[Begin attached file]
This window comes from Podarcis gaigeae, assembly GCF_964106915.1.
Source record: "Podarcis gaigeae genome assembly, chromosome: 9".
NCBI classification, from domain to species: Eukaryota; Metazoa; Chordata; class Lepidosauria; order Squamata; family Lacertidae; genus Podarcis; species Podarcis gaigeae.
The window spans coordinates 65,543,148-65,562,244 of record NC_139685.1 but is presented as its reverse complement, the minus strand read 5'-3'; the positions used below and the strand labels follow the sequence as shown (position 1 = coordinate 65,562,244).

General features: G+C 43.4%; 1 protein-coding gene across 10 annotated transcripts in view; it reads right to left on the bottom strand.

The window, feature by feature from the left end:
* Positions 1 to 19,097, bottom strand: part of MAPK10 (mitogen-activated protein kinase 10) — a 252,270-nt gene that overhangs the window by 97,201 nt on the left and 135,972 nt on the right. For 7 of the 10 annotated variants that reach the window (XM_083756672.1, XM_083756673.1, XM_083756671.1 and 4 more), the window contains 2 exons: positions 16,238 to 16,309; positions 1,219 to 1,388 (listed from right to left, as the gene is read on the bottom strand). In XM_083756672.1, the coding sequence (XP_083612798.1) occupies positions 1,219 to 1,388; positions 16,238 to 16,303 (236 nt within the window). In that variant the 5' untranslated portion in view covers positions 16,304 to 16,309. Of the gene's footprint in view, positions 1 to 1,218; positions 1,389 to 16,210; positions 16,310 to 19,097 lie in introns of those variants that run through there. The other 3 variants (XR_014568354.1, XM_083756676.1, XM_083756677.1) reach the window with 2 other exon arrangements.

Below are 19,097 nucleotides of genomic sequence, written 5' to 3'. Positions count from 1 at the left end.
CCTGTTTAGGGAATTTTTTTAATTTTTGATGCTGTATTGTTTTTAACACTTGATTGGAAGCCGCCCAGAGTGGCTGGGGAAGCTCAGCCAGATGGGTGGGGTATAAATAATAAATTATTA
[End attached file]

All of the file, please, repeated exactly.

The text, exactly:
This window comes from Podarcis gaigeae, assembly GCF_964106915.1.
Source record: "Podarcis gaigeae genome assembly, chromosome: 9".
NCBI classification, from domain to species: Eukaryota; Metazoa; Chordata; class Lepidosauria; order Squamata; family Lacertidae; genus Podarcis; species Podarcis gaigeae.
The window spans coordinates 65,543,148-65,562,244 of record NC_139685.1 but is presented as its reverse complement, the minus strand read 5'-3'; the positions used below and the strand labels follow the sequence as shown (position 1 = coordinate 65,562,244).

General features: G+C 43.4%; 1 protein-coding gene across 10 annotated transcripts in view; it reads right to left on the bottom strand.

The window, feature by feature from the left end:
* Positions 1 to 19,097, bottom strand: part of MAPK10 (mitogen-activated protein kinase 10) — a 252,270-nt gene that overhangs the window by 97,201 nt on the left and 135,972 nt on the right. For 7 of the 10 annotated variants that reach the window (XM_083756672.1, XM_083756673.1, XM_083756671.1 and 4 more), the window contains 2 exons: positions 16,238 to 16,309; positions 1,219 to 1,388 (listed from right to left, as the gene is read on the bottom strand). In XM_083756672.1, the coding sequence (XP_083612798.1) occupies positions 1,219 to 1,388; positions 16,238 to 16,303 (236 nt within the window). In that variant the 5' untranslated portion in view covers positions 16,304 to 16,309. Of the gene's footprint in view, positions 1 to 1,218; positions 1,389 to 16,210; positions 16,310 to 19,097 lie in introns of those variants that run through there. The other 3 variants (XR_014568354.1, XM_083756676.1, XM_083756677.1) reach the window with 2 other exon arrangements.

Below are 19,097 nucleotides of genomic sequence, written 5' to 3'. Positions count from 1 at the left end.
CCTGTTTAGGGAATTTTTTTAATTTTTGATGCTGTATTGTTTTTAACACTTGATTGGAAGCCGCCCAGAGTGGCTGGGGAAGCTCAGCCAGATGGGTGGGGTATAAATAATAAATTATTA